Lie flat on a bench on your back. Grasp a dumbbell in each hand and extend arms over your chest, palms facing your feet. Slowly lower the weights by bending your elbows. Bring weights down to shoulder level- your elbows should be bent to 90 degrees. Slowly push weights back up to the starting position over your chest.
MACHINE PEC DECK
Adjust seat so that when elbows are on the arm pad they are at chest level. Select appropriate weight. With arms on the pads out to the side and elbows bent at 90 degrees, bring elbows in front of chest by pushing on the pads. Your elbows should meet directly in front of your middle chest. Slowly bring your elbows back to the starting position.
SEATED MACHINE PRESS
Adjust seat height to appropriate height so that the handles are at chest level. Select appropriate weight. Grasp the handles and push to full arms extension. Slowly lower back to starting position. Refer to instructions on machine as machines vary.
Plyometrics is the number one method for developing sports specific power and speed. Maximum strength takes 0.5 to 0.7 seconds to produce. Yet most explosive, athletic movements occur much more rapidly. Whether your objective is to accelerate faster, hit the ball harder, kick faster, move around the court more quickly, jump higher or throw further.
The key to improving your power and performance lies in generating the highest possible force in the shortest possible time. Plyometrics plays a primary role in this training objective. Ideally you would first develop a high level of maximal strength before starting a plyometrics program. This gives you the greatest potential for peak power. Plyometric training is no fad. The word “plyometrics” has been around since the 1960’s but athletes were using the technique many years before that. So how does plyometric training work exactly?
WHAT IS PLYOMETRICS?
The underlying principle of plyometric training is the stretch-shortening cycle. Very simply, as a muscle stretches and contracts eccentrically (lengthens while it contracts) it produces elastic energy, which it can store. If the muscle then contracts concentrically (shortens while it contracts) this elastic energy can be used to increase the force of the contraction. A good example is jumping. If an athlete jumps vertically they will always dip down just before take off. Quickly lowering their centre of gravity stretches the working muscle groups allowing them to contract more forcefully for the jump. In essence a muscle stretched before it contracts will contract much more forcefully.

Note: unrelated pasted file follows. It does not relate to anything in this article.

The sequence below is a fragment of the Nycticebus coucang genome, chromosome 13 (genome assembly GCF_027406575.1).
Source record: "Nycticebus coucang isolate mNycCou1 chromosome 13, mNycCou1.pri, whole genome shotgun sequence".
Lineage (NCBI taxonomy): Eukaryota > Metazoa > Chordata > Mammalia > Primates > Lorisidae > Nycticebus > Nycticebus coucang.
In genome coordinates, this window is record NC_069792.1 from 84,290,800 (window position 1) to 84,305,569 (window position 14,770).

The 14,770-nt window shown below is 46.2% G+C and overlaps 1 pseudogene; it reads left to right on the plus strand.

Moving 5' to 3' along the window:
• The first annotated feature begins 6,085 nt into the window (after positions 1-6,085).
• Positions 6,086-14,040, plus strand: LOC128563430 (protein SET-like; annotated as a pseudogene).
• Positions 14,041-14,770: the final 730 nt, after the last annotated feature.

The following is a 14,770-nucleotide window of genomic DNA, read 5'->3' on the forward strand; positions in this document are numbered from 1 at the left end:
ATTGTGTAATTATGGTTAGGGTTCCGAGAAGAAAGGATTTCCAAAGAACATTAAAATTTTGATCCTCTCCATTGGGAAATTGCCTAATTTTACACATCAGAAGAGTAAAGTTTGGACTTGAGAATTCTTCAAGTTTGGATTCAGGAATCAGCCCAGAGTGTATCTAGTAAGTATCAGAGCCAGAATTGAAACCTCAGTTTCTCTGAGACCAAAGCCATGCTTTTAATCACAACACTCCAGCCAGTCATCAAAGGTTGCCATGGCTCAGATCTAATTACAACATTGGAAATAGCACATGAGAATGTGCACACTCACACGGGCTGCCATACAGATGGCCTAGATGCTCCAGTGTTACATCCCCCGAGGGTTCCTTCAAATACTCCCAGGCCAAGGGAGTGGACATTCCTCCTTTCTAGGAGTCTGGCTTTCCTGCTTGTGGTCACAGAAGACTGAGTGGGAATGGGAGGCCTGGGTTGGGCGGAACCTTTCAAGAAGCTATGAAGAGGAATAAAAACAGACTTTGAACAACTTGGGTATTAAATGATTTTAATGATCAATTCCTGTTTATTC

What role does plyometrics play in all of this?
Plyometric training places increased stretch loads on the working muscles. As the muscles become more tolerant to the increased loads the stretch-shortening cycle becomes more efficient. The muscle stores more elastic energy. It can transfer from the eccentric or stretching phase to the concentric or lengthening phase more rapidly. This is the key to generating peak power The following guidelines will help to make your plyometric training safer and more effective.
Sports scientists have identified a very specific area, which requires particular attention, but the committed Martial Athlete has to apply theories to the “real world”.Skillful performance results from muscles producing force in a precise way that is appropriate to the action. This may vary from generating maximum power in the shortest possible time in breaking techniques to the sustained delicate movements of Tai Chi. For the correct application of all S-Factors “p”sychology is essential. The individual must have the appropriate level of commitment, dedication, enthusiasm and persistence for his or her own style.
When designing a training program you must consider carefully both the technical requirements as well as the level of strength required to achieve the desired level of excellence. Each of the S-Factor components should be taken into account in any training session irrespective of the degree of their importance to your discipline. However, one of the fundamental elements is “STRENGTH” since all activity in one’s life depends on the contraction of muscles for its source of power.
No journey is too long or too hard once you find what you had been looking for! Each journey, each step begins with a thought process so start by thinking positive. Think BIG and work hard and you will achieve HUGE! Plan your journey, identify where you stand and give yourself realistic, time specific goals. Monitor your progress along the way. Just remember, by failing to prepare, you are preparing to fail.
“Don’t dream your life…Live your dream!”